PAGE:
“We have put a tremendous burden on families in the type of care they have to provide and the type they have to pay for,” said Dr. Sean Morrison, chair of geriatrics and palliative medicine at the Icahn School of Medicine at Mount Sinai in New York.
With my parents, I experienced the worst of both kinds of deaths. My father died in a skilled nursing facility without any family members with him, and my mother died at home, with myself, the only child, providing her end-of-life care but lacking support from limited home health care services.
The New York Times article also discusses another downside of dying at home: pain management. My mother’s pain was not managed as well as it could’ve been in an institutional setting, and that will haunt me for the rest of my life. No one should have to suffer needlessly at the end of life.
If you want to learn more, I was interviewed recently on the challenges of dying at home by journalist Blake Farmer at WPLN, Nashville Public Radio.
I was interviewed for a series running on Nashville Public Radio called, “The Cost of Dying.” My interview is featured in the segment, “Home is Still a Hard Place to Die.”
I am grateful to Blake Farmer for reporting on the cost and challenges of end-of-life care. It’s a topic that is not discussed enough, until one finds themselves dealing with death in their own family.
Farmer took note of my essay, “Dying at home is not all it’s cracked up to be,” which appeared in my essay collection, The Reluctant Caregiver. That essay sparked a lot of debate on social media, because it revealed that there is another side to the aging-dying at home trend, and it’s not pretty. It’s one that family members often silently suffer through, because they feel guilty if they complain.
As it’s made clear in the Nashville Public Radio report, I am not anti-hospice by any means, and I know there are wonderful people who work in the industry. It is not a job I could imagine doing, and I think it takes a special kind of person to care for the dying and their families on a daily basis. But especially in rural areas, there are simply not enough hospice and home hospice providers available. That means the care falls upon family members, which is what I experienced with my mother. It was one of the most difficult things I’ve ever done, and while I don’t regret caring for my dying mother, I wish I had been better supported.
I was moved by the students’ experiences, and how they learned to cater to the resident’s needs, both physical and emotional.As anyone knows who has cared for a dying person, it is usually the smallest of actions that mean the most. A student helps a woman who was a speech pathologist but now ironically battles frontal lobe syndrome do a word puzzle. Another student rook time to read a memoir that a resident had written about his life, to get to know him better.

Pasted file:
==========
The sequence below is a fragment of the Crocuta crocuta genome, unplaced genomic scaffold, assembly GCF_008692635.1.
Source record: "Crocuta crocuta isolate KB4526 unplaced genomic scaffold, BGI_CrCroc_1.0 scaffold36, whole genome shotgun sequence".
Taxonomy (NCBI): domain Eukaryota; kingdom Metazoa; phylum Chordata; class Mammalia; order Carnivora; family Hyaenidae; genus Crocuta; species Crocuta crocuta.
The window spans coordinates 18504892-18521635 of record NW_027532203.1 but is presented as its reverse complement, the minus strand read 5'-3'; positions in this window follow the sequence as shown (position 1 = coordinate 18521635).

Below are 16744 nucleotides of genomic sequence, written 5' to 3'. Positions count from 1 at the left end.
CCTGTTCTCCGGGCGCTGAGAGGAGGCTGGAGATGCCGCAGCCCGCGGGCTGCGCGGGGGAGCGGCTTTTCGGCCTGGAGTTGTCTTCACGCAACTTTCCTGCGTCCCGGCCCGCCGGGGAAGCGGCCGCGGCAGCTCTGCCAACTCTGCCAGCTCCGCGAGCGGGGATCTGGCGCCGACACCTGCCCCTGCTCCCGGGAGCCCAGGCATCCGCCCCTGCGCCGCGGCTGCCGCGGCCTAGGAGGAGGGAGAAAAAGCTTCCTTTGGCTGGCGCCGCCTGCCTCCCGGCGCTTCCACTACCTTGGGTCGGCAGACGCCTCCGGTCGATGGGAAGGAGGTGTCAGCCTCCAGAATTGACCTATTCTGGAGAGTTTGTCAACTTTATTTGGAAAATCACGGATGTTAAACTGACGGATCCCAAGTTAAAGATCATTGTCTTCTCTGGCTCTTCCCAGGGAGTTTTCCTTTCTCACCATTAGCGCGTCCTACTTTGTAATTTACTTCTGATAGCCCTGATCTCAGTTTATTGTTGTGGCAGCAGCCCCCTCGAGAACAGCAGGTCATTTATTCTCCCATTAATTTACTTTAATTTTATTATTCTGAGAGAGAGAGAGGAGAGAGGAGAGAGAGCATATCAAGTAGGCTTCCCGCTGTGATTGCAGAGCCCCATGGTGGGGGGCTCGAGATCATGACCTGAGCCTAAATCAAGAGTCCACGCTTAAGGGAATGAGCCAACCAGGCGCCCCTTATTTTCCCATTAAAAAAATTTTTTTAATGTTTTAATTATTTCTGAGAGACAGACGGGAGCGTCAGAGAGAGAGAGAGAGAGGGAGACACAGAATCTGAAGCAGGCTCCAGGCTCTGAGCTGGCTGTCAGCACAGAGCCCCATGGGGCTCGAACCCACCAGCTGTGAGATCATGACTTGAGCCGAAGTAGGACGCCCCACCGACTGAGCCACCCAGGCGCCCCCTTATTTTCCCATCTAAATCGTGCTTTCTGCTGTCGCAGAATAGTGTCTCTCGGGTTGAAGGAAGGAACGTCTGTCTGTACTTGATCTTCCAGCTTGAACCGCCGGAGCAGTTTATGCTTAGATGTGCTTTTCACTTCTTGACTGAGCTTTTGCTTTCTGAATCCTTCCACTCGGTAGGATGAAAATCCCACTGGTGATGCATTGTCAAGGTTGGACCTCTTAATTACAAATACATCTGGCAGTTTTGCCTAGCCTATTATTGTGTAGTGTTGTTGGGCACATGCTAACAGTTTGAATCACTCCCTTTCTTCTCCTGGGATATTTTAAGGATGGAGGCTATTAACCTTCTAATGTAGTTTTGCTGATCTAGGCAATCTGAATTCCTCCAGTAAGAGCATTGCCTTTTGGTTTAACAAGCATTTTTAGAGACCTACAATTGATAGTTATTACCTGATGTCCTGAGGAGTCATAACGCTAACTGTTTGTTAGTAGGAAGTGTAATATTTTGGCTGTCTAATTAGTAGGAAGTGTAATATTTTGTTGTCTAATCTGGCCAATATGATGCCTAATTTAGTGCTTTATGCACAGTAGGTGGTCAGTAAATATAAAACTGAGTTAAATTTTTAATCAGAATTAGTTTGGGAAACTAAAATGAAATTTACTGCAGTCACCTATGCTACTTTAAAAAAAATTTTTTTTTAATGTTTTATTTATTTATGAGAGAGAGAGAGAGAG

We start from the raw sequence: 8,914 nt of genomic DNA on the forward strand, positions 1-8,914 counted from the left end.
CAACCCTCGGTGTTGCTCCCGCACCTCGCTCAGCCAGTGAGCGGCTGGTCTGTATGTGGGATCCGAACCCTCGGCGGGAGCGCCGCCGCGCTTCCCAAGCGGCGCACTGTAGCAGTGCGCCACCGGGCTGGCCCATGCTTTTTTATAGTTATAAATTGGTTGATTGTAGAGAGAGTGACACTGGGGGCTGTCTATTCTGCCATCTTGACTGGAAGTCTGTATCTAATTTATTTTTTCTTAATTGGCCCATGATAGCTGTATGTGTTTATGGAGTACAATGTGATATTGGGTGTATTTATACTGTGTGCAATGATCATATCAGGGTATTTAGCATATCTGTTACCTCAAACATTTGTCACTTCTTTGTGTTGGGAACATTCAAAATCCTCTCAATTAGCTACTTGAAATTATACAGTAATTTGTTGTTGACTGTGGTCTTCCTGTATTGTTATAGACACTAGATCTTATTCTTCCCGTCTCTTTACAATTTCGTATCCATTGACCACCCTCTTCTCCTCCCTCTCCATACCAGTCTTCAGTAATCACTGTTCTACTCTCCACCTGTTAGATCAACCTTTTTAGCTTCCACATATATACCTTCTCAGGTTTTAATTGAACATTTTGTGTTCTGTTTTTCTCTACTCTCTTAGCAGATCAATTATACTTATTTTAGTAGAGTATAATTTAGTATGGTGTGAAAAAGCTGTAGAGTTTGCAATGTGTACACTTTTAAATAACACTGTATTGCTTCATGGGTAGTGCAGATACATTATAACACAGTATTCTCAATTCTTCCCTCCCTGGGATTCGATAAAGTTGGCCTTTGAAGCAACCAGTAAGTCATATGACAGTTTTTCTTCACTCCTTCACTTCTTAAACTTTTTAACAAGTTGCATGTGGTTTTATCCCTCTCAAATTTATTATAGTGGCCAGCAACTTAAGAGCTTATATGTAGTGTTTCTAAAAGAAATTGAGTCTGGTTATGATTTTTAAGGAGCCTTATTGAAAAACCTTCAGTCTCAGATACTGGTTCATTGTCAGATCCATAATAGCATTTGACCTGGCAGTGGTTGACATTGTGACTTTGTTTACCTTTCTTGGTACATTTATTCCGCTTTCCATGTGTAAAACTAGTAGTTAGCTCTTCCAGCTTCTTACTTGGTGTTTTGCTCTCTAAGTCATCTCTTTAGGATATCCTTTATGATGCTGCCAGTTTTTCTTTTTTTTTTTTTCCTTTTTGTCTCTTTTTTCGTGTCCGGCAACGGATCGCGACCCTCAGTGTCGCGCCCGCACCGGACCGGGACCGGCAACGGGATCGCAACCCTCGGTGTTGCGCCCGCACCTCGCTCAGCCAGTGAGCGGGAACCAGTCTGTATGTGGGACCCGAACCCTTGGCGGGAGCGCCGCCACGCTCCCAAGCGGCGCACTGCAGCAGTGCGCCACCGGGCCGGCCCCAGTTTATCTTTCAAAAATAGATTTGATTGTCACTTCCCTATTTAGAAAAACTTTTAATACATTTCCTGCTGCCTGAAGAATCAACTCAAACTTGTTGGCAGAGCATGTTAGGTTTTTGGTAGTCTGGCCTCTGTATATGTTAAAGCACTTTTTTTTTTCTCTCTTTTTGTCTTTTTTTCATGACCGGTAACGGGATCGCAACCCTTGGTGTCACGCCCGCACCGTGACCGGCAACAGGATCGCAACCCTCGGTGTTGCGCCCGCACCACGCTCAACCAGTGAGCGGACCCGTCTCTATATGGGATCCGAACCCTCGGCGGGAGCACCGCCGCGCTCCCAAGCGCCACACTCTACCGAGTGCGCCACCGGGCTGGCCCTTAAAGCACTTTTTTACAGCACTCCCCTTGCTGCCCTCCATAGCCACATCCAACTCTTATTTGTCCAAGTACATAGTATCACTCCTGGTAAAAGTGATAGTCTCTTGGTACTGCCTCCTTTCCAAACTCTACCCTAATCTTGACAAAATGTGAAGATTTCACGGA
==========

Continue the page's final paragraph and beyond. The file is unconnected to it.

Sometimes the students experience death, up close and personal. It even hits close to home sometimes, as one student enrolled in the class has to deal with her dying grandmother who has been admitted to hospice.
The students shared what they gained from this most unusual of courses. They liked the fact that it was non-competitive, and it was a reality check that we are all going to die someday. Another student liked the class because it wasn’t competitive like most of his other courses; it’s simply about helping other people.
While I say kudos to The Harley School for maintaining such a course, and there may be similar classes elsewhere, I would like to see this become a more widespread movement. We’ve heard about the “scared straight” classes that send troubled teens to the morgue, and while that may shock some into choosing a better path in life, I think being around those who are one step away from death is far more valuable.
I’ve been reading posts on The Caregiver Space for quite some time, but never had time to submit my own writing.
Now that I find myself in a post-caregiving phase of my life, I’m really trying to focus on writing a series of essays that have been stewing in my brain for awhile.
Last week, The Caregiver Space published my essay, “Why dying at home is not all it’s cracked up to be” and the reception has been quite positive. The post was published on The Caregiver Space Facebook page where it generated several hundred likes and many heartfelt comments.
The essay is not an attack on hospice care workers; I admire most of them and think they do a phenomenal job. Hospice care is truly a calling in my opinion, and one can see the benefit of the loving, compassionate care they provide.
My essay is a look at dying at home vs. dying in a facility from the family caregiver’s perspective. After my dad died in a skilled nursing facility, I was all for my mother dying at home. But the reality was a bit different. It was an emotionally brutal experience that I wouldn’t wish on my worst enemy. That’s not to say that her death would have necessarily been better in a hospital, it would have been difficult in a different way.
My main point of the essay is to bring awareness to family caregivers in rural areas. They may find that the local home hospice agency is understaffed and overworked, and cannot provide the around-the-clock care that is often touted by die-at-home advocates. People should be aware and prepare themselves for taking on more of the nursing duties of caregiving. If they feel they cannot do it themselves, they should seek out help from family, friends or professional caregivers.
If you have the time, please read the essay and let me know what you think. Also, please share with anyone who you think could benefit from the information.